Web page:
A: "My favorite works are the ones where I am able to let go of fear and inhibition. They are the ones that flow most freely from brain, to my hand, to my brush. Subject matter has little to do with it. It is more a state of mind. That being said the works that are the biggest uphill battles are often where I learn the most so I can’t understate their importance. It is after countless struggles with these works that something beautiful and effortless is able to take place every so often."

Q. Favorite artists. I’m always curious to know who inspires those that inspire me. So, who are some of your favorite artists (painters, musicians, writers, etc) and why? Who inspires you?

A: "Sargent, Zorn, Sorolla are over-cited to the point of cliche for the realists but their significance and influence cannot be denied. I knew of Sargent long before the other two only because we had a few books of his paintings around the house when I was young. I remember being struck by El Jaleo at a young age. I did a copy of it in high school art class. Only recently did I learn that it was a 12 ft painting he did when he was only 26! Just incredible genius right there. The way Sargent captured truthfulness with an economy of loose brush marks is the envy and admiration of realist painters the world over. I see some of that and admire it in the works of living artists, Quang Ho, C.W. Mundy, and Derek Penix, though they lean more towards impressionism than did Sargent."


"As for writing, I have always enjoyed the genre of magical realism and try to draw correlations to that in my work. I want my paintings to feel reel but still have some element of magic, or something left to the imagination. It shouldn’t all be fed to you literally the way an essay might. Art should be a bit more like poetry in that sense. 100 Years of Solitude is the greatest story ever told, so Gabriel Garcia Marquez."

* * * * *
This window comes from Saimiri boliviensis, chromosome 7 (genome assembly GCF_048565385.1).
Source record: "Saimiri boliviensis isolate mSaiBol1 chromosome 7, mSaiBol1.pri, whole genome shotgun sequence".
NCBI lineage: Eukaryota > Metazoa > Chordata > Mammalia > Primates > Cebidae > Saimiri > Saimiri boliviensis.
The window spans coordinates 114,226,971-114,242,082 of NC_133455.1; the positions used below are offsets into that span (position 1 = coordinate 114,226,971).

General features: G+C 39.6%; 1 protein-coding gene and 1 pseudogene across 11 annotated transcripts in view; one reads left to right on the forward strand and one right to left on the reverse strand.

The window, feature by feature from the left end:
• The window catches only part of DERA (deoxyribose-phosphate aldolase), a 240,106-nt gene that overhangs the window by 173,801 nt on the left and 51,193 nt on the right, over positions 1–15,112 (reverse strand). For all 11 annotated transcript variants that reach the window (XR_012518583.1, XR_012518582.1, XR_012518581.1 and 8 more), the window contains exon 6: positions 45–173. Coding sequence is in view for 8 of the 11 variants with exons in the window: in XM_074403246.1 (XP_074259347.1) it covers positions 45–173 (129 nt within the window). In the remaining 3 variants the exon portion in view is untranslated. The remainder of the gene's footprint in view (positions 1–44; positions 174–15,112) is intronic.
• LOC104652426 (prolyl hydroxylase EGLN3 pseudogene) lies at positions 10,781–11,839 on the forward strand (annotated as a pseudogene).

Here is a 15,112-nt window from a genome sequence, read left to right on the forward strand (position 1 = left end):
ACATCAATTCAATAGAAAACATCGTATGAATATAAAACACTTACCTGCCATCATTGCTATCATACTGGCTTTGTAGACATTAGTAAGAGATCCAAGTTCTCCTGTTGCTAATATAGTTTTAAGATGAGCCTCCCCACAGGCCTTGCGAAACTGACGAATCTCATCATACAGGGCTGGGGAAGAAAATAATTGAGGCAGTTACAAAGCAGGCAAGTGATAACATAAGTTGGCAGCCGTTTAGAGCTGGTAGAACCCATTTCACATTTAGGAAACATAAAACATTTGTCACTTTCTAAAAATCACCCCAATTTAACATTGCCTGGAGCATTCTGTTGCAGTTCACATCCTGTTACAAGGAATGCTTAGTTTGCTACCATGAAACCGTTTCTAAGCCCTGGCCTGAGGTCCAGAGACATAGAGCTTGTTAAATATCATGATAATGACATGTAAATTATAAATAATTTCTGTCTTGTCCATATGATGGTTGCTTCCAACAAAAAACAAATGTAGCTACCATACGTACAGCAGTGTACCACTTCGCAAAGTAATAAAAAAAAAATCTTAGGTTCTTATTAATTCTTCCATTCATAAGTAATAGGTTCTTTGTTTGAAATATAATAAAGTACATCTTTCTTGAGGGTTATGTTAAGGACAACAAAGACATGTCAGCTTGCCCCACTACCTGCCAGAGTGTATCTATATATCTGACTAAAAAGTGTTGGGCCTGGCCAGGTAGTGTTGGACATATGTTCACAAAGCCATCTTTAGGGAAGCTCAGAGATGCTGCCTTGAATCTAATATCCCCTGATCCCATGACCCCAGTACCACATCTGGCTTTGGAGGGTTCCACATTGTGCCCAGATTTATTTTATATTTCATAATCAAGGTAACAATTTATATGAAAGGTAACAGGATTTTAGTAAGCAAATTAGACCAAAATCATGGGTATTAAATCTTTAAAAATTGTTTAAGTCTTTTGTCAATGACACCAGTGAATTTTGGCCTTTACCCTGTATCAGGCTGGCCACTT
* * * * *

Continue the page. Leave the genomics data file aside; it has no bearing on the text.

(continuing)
"And, I have alway been a Hemingway fan and never traveled without packing him along. Particularly on fishing trips. Being a Michigan boy now living in MT, and a fisherman, I enjoy Harrison but find him a bit crass at times and I have really enjoyed the recent works of long-time friend and Missoula local, Chris Dombrowski."

"As for music, I usually just let the youtube algorithm do its thing when I paint ;) you'd be amazed how difficult it is to come up with new music and playlists for 6-8 hrs a day almost everyday of the week. That’s one thing I can thank the bots for."

Q: Your website is georgehillart.com, is this the best place to inquire about your work?

A: "Yup. Or just drop me a line at info@georgehillart.com or find me on the gram."


Q: What’s next? Anything on the horizon you can share with us?

A: "I'll just be burying myself in my studio for the next few months. As summer approaches, the busy season for galleries has begun and bodies of work need to be produced. Expect larger scale works. I am currently in the process of moving into a new studio and it is quite large. I'll be able to mount multiple large paintings on the wall at one time and be working on them simultaneously. Which is something I have always wanted, so I can more easily create harmony between pieces. And stand way back and look at them (not get caught up in the details). Maybe I'll start painting with a 6ft long brush like Matisse. I think the larger space will loosen up my approach and technique as well. Should be fun. My old studio was lovely and cozy but the confinement of space translated onto the canvas in more confined brushwork and smaller paintings."